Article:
TRIPOLI – Libya’s interim assembly said it was facing an impending “coup” Tuesday after ex-rebel militias gave it a five-hour deadline to hand over power.
The potential crisis comes exactly three years after the start of the Arab Spring uprising that toppled dictator Moammar Gadhafi but left the sprawling North African country with a weak central government that has struggled to impose order on former rebel brigades.
Powerful militias comprised of former rebels from the western town of Zintan gave the General National Congress, the country’s highest political authority, an evening deadline to quit Tuesday, threatening to seize any lawmaker who ignored it.
“We are giving the (General National) Congress, whose mandate has expired, five hours to hand over power,” commanders of the Zintan militias said in a televised statement, indicating a deadline of around 7:30 p.m.
“Any member of Congress who stays will be… a legitimate target and will be arrested, then judged.”
The assembly stirred widespread criticism earlier this month by extending its mandate, which had originally been due to expire on Feb. 7.
The militias said the Muslim Brotherhood and “ideological and extremist groups are the origin of the problems in the country,” which has seen near-daily attacks on security forces in recent months, many blamed on jihadist groups.
Speaker Nuri Abu Sahmein said the GNC “strongly denounces this attack against the authorities and categorically rejects the content of this statement, which it deems a coup d’etat.”
“Congress has given the necessary instructions to take measures against the authors of this statement,” he said, adding that the army and other former rebels had promised to defend the assembly.
However, by Tuesday afternoon no troop movements had been observed in the capital.
Prime Minister Ali Zeidan’s government later issued a brief statement saying that a crisis meeting was being held to try to “calm the situation and avoid escalation.”
Libyans are set to vote Thursday for a panel to draft a new constitution, but the polls have aroused none of the enthusiasm that attended its first free election in July 2012.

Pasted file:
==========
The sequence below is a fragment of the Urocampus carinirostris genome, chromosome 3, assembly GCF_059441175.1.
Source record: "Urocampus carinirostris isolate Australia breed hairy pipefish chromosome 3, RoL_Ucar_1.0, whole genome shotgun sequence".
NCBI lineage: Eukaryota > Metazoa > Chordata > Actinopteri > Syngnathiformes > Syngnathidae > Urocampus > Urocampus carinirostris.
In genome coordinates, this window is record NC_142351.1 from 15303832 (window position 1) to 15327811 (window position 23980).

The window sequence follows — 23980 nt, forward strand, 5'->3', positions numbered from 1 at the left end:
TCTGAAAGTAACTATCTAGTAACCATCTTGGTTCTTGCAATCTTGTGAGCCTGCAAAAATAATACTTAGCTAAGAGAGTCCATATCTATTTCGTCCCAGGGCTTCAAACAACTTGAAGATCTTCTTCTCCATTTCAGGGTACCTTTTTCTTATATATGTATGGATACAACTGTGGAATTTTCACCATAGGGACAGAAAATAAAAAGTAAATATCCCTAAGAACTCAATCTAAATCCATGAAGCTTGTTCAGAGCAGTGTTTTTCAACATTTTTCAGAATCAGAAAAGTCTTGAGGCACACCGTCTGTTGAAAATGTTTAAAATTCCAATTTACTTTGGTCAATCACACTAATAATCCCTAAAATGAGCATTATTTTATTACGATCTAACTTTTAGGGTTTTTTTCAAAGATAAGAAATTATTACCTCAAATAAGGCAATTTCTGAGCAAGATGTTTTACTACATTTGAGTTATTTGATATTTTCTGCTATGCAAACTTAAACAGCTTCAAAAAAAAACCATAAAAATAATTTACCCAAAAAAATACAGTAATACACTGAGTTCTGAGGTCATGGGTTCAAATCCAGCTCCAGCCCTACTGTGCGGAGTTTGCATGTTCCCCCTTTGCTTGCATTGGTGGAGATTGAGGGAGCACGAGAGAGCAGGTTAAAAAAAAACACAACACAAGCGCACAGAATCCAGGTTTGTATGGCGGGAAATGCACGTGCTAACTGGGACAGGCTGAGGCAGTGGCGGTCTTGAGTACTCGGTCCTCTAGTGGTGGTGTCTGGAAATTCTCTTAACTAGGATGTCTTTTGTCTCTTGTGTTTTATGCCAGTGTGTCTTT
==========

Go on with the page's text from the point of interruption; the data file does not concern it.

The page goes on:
The charter is to cover key issues such as Libya’s system of government, the status of ethnic minorities and the role of Shariah law.
But only 1.1 million people have registered to vote, compared with more than 2.7 million in the 2012 polls for the interim parliament, from an electoral roll of 3.4 million.
Zintan, in the mainly Berber highlands southwest of Tripoli, was one of the bastions of the NATO-backed uprising that ended four-decade rule of Gadhafi, who was captured and killed by rebels.
The militias issuing the ultimatum included the Al-Qaaqaa and Al-Sawaiq brigades, two of the most powerful and well-disciplined militias in the country, both nominally loyal to the regular army.
Ambassador Deborah Jones said the United States, which took part in the NATO air campaign that helped topple Gadhafi, “supports fully the legitimacy of the transitional democratic process.”
“Use of force is not a legitimate means of changing democratically elected institutions,” she wrote on Twitter.
The U.N. mission in Libya meanwhile called on all sides to “refrain from resorting to force to resolve political disputes.”
Last week, a retired general who had commanded ground forces during the 2011 uprising called for parliament and the government to be suspended.
But the prime minister — who was kidnapped and briefly held by armed men last year — dismissed the subsequent rumors of a coup as “ridiculous.”
Yielding to popular pressure in the wake of street protests, the GNC agreed Sunday to hold early polls to elect new transitional authorities rather than wait for the constitution to be finalized.
Discussions are still under way on institutions that might replace the GNC — a new congress, or a parliament and a president.